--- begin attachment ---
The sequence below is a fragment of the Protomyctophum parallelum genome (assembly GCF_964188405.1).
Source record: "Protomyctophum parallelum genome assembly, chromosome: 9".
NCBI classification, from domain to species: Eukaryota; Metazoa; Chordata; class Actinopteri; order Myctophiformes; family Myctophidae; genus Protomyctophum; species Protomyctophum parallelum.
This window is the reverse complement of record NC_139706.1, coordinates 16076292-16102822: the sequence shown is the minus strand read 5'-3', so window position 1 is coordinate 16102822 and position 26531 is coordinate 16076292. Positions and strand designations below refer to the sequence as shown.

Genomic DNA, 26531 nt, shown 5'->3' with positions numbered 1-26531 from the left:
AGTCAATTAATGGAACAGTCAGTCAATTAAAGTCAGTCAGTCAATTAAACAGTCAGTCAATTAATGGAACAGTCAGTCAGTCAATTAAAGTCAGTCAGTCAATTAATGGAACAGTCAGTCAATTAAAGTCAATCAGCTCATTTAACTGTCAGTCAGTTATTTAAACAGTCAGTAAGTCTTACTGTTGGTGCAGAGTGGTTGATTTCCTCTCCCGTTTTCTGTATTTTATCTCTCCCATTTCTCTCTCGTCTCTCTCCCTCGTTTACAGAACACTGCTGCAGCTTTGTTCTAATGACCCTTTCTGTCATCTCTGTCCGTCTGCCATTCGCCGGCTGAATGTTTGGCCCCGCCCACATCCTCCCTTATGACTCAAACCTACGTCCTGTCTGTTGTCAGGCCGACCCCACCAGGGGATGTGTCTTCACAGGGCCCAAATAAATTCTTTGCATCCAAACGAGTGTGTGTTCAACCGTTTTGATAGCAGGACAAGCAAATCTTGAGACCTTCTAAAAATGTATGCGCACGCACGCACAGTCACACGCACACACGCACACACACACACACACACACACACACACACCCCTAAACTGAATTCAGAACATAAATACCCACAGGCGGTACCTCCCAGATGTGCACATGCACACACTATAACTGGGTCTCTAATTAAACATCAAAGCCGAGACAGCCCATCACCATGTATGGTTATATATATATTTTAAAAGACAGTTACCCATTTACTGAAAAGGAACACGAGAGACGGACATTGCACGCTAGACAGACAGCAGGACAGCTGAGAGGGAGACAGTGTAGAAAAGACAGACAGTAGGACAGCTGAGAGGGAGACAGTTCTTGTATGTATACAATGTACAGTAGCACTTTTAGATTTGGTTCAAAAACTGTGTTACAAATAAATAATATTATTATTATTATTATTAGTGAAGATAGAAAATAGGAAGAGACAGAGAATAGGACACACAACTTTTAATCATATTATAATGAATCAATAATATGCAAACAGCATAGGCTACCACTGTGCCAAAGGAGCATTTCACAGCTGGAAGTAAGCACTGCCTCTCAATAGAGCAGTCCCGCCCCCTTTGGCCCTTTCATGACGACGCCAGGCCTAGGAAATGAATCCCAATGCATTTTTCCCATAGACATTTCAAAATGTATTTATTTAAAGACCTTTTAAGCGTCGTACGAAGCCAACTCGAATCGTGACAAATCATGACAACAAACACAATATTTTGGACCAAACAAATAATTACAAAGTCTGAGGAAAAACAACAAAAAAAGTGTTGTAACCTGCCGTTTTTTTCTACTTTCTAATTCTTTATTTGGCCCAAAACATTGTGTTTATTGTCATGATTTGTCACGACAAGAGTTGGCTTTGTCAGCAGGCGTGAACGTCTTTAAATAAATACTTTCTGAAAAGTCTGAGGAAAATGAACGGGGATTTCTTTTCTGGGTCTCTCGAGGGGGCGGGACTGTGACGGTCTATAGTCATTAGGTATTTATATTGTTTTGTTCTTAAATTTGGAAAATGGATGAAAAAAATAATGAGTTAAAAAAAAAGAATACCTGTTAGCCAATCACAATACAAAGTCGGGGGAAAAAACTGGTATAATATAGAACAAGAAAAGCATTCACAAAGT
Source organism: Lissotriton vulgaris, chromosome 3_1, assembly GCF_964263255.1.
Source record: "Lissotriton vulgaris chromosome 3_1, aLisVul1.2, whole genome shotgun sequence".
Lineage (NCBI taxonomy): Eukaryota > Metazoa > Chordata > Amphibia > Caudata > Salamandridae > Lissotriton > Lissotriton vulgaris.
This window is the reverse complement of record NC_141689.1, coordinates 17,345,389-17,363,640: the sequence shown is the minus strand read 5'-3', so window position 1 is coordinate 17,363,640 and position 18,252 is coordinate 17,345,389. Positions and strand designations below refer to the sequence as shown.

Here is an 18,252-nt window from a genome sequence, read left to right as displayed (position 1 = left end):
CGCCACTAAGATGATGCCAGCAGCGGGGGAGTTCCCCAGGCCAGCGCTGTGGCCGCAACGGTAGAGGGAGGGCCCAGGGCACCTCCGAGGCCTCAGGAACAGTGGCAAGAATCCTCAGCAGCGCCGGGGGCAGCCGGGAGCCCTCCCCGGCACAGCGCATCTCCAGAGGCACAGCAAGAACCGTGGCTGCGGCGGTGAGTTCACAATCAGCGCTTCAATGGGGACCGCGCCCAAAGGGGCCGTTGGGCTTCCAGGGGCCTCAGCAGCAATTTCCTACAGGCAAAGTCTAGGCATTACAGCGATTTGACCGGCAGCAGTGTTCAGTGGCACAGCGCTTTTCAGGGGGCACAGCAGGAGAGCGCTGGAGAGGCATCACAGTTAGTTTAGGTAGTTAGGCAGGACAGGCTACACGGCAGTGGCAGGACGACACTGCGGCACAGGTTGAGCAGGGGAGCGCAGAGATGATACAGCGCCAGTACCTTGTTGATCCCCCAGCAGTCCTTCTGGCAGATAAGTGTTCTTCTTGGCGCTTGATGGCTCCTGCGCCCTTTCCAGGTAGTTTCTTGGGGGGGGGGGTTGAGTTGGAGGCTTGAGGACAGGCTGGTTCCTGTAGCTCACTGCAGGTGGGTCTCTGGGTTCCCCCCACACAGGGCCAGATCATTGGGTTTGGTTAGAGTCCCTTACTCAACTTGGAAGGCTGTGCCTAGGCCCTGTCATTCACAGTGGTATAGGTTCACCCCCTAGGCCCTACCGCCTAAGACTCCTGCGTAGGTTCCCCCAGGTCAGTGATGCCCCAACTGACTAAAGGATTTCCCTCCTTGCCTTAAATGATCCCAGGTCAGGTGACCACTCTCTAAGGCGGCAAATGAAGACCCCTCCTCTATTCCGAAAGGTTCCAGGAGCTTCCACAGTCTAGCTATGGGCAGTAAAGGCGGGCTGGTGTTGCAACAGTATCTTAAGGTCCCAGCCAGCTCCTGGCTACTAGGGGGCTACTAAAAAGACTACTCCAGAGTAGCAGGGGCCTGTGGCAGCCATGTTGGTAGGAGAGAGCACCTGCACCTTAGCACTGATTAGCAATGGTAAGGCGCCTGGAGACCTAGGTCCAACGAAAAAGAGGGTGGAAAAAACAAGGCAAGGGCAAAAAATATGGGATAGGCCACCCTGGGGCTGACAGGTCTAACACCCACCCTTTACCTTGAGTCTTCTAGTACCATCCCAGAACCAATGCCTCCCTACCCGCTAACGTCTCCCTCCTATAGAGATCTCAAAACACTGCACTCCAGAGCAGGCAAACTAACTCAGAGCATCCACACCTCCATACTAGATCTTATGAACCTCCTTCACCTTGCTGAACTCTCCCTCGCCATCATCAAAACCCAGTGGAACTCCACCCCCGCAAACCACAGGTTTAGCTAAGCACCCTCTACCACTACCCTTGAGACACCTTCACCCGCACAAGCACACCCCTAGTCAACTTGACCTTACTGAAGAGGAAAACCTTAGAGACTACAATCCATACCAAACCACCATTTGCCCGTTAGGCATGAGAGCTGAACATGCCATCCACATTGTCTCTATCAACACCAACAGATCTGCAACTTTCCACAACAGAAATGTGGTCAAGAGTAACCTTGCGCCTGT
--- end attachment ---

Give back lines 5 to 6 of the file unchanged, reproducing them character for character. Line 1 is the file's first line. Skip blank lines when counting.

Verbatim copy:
Genomic DNA, 26531 nt, shown 5'->3' with positions numbered 1-26531 from the left:
AGTCAATTAATGGAACAGTCAGTCAATTAAAGTCAGTCAGTCAATTAAACAGTCAGTCAATTAATGGAACAGTCAGTCAGTCAATTAAAGTCAGTCAGTCAATTAATGGAACAGTCAGTCAATTAAAGTCAATCAGCTCATTTAACTGTCAGTCAGTTATTTAAACAGTCAGTAAGTCTTACTGTTGGTGCAGAGTGGTTGATTTCCTCTCCCGTTTTCTGTATTTTATCTCTCCCATTTCTCTCTCGTCTCTCTCCCTCGTTTACAGAACACTGCTGCAGCTTTGTTCTAATGACCCTTTCTGTCATCTCTGTCCGTCTGCCATTCGCCGGCTGAATGTTTGGCCCCGCCCACATCCTCCCTTATGACTCAAACCTACGTCCTGTCTGTTGTCAGGCCGACCCCACCAGGGGATGTGTCTTCACAGGGCCCAAATAAATTCTTTGCATCCAAACGAGTGTGTGTTCAACCGTTTTGATAGCAGGACAAGCAAATCTTGAGACCTTCTAAAAATGTATGCGCACGCACGCACAGTCACACGCACACACGCACACACACACACACACACACACACACACACCCCTAAACTGAATTCAGAACATAAATACCCACAGGCGGTACCTCCCAGATGTGCACATGCACACACTATAACTGGGTCTCTAATTAAACATCAAAGCCGAGACAGCCCATCACCATGTATGGTTATATATATATTTTAAAAGACAGTTACCCATTTACTGAAAAGGAACACGAGAGACGGACATTGCACGCTAGACAGACAGCAGGACAGCTGAGAGGGAGACAGTGTAGAAAAGACAGACAGTAGGACAGCTGAGAGGGAGACAGTTCTTGTATGTATACAATGTACAGTAGCACTTTTAGATTTGGTTCAAAAACTGTGTTACAAATAAATAATATTATTATTATTATTATTAGTGAAGATAGAAAATAGGAAGAGACAGAGAATAGGACACACAACTTTTAATCATATTATAATGAATCAATAATATGCAAACAGCATAGGCTACCACTGTGCCAAAGGAGCATTTCACAGCTGGAAGTAAGCACTGCCTCTCAATAGAGCAGTCCCGCCCCCTTTGGCCCTTTCATGACGACGCCAGGCCTAGGAAATGAATCCCAATGCATTTTTCCCATAGACATTTCAAAATGTATTTATTTAAAGACCTTTTAAGCGTCGTACGAAGCCAACTCGAATCGTGACAAATCATGACAACAAACACAATATTTTGGACCAAACAAATAATTACAAAGTCTGAGGAAAAACAACAAAAAAAGTGTTGTAACCTGCCGTTTTTTTCTACTTTCTAATTCTTTATTTGGCCCAAAACATTGTGTTTATTGTCATGATTTGTCACGACAAGAGTTGGCTTTGTCAGCAGGCGTGAACGTCTTTAAATAAATACTTTCTGAAAAGTCTGAGGAAAATGAACGGGGATTTCTTTTCTGGGTCTCTCGAGGGGGCGGGACTGTGACGGTCTATAGTCATTAGGTATTTATATTGTTTTGTTCTTAAATTTGGAAAATGGATGAAAAAAATAATGAGTTAAAAAAAAAGAATACCTGTTAGCCAATCACAATACAAAGTCGGGGGAAAAAACTGGTATAATATAGAACAAGAAAAGCATTCACAAAGT